‘Wokeness is elitism
masquerading as compassion’
Laurence Fox’s foray into Question Time’s chicken run, and the subsequent fallout, has certainly set the cat of disdain among the pigeons of wokeness.
Wokeness, it seems, is a problematic condition, because those who suffer from it are making racist/sexist mountains out of molehills: they are “virtue-signallers”; they are “smugly righteous”; they are “perpetually offended”.
I know these things because there is ample testimony on Twitter from those who self-identify as wokeness experts. These stalwarts can spot wokeness at a hundred paces, and, having spotted it, they safely ignore whatever take was being expressed, secure in the knowledge that it is irrelevant to their worldview.
Take this tweet, commenting on criticisms of Meghan Markle, as a case in point:
The “woke-drones” keep “banging on” about racist criticism. How do we know they are woke-drones? Well, it’s obvious: as the author points out, he hasn’t seen any examples of actual racism against her. QED.
Helpfully, he then provides us with a clear definition of actual racism in this context: “specifically criticising her because of her ethnicity”. Case closed! Disregard the woke-drones!
Well, not quite so fast. At the risk of being considered a woke-drone myself, is it true that racism requires specific examples of criticism, mentioning race, nationality, colour or ethnicity? Do commentators have to tie their racism or sexism up in a neat little bow by making blatant references to ethnicity or gender? Should we disregard a vast array of alternative scenarios, where racism or sexism is presented in a more passive-aggressive manner? Should we draw a discreet veil over an entire class of discrimination described in the Equality Act as indirect discrimination? Would pointing those out be a case of “banging on”, or merely the introduction of much-needed perspective into a widely misunderstood area of debate?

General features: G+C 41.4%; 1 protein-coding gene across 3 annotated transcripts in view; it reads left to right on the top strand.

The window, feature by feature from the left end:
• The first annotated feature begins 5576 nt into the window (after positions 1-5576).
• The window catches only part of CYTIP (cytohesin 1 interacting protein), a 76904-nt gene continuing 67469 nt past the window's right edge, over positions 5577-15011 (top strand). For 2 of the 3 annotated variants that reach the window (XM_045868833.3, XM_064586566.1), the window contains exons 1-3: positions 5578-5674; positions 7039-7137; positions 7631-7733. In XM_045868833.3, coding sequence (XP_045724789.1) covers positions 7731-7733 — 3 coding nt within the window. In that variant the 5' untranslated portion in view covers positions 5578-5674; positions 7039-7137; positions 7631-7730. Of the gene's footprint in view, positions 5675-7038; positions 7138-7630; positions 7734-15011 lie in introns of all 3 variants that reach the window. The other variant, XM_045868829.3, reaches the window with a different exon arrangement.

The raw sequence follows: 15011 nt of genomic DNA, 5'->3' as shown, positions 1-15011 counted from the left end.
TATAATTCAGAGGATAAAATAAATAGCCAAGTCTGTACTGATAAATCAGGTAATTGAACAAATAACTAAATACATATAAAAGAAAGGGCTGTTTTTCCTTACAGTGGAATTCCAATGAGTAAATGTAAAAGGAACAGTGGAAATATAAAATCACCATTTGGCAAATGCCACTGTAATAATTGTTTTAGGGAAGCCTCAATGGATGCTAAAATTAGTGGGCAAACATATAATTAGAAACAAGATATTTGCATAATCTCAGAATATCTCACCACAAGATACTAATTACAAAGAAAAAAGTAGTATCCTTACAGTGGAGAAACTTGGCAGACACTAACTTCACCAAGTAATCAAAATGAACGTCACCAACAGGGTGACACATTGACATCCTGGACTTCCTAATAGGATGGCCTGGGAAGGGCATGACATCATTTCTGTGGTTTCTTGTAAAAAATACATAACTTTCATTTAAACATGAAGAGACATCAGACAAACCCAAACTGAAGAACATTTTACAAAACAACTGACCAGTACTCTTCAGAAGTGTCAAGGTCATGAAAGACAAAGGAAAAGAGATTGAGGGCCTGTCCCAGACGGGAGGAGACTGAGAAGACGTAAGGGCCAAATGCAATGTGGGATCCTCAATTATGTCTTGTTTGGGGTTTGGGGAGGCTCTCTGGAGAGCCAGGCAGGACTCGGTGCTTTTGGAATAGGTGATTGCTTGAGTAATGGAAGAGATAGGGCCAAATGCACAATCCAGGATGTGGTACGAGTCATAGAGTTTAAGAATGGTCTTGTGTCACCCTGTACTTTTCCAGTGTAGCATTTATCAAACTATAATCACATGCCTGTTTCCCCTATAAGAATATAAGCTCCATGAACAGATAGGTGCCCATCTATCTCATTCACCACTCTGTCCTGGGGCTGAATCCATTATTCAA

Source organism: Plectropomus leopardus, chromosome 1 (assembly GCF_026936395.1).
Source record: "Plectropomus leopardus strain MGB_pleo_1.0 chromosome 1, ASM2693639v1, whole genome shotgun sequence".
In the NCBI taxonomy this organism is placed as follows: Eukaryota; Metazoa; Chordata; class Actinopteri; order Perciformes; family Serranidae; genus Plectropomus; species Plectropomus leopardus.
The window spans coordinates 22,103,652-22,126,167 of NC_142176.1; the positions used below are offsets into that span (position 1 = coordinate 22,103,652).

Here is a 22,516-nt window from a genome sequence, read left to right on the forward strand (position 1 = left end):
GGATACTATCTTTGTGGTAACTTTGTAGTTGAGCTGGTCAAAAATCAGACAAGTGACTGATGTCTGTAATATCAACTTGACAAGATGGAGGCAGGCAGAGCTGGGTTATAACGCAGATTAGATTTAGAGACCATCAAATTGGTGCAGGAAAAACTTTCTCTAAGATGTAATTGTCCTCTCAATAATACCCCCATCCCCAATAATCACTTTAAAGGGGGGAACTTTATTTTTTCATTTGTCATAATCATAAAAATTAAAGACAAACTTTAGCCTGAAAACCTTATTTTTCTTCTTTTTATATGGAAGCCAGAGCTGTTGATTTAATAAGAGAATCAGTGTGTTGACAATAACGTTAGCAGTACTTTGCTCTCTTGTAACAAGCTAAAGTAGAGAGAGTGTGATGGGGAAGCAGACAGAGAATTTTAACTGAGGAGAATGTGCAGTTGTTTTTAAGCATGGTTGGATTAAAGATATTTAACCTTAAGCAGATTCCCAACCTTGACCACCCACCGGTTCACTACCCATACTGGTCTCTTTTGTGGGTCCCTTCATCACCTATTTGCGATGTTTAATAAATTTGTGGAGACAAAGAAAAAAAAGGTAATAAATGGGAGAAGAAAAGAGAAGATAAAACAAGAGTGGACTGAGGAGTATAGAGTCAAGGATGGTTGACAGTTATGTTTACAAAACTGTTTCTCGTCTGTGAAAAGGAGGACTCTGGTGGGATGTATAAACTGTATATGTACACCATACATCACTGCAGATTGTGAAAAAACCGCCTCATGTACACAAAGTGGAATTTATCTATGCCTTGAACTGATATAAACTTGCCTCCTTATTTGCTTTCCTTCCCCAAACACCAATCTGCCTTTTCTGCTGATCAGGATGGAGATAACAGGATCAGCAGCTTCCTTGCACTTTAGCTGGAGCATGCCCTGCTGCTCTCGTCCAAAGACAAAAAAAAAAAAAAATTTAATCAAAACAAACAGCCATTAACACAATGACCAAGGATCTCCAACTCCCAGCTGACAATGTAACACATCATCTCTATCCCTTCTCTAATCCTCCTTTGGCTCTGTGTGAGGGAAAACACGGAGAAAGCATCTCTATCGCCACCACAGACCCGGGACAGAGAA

In a nutshell, “woke” seems to have become the pejorative term of choice for dismissing those who might draw the demarcation zones of racist behaviour more judiciously than others. Following Question Time and the subsequent Twitterstorm, a common view seems to be “Thank God for Laurence Fox. He’s speaking up for the common man, at last!”
I beg to differ. What he’s doing is conveniently blurring the edges for those who don’t much care for introspection. He’s packaging potentially valid concerns as bleats or whines, rather than encouraging deeper thought around a difficult and complex issue. He calls thoughtfulness “elitism”. In this post-truth age, he is essentially saying don’t trust the educated. Where have we heard that before?
Those who insist that some debaters are over-sensitive whiners are really just saying “accept our rough and ready best guess”. Don’t ask questions. Don’t rock the boat. Think like us. Columnists like Piers Morgan are, as someone pointed out to me today, paid to stir the pot, and they do it well. The question is, though, to what end? Whose interests do they really serve?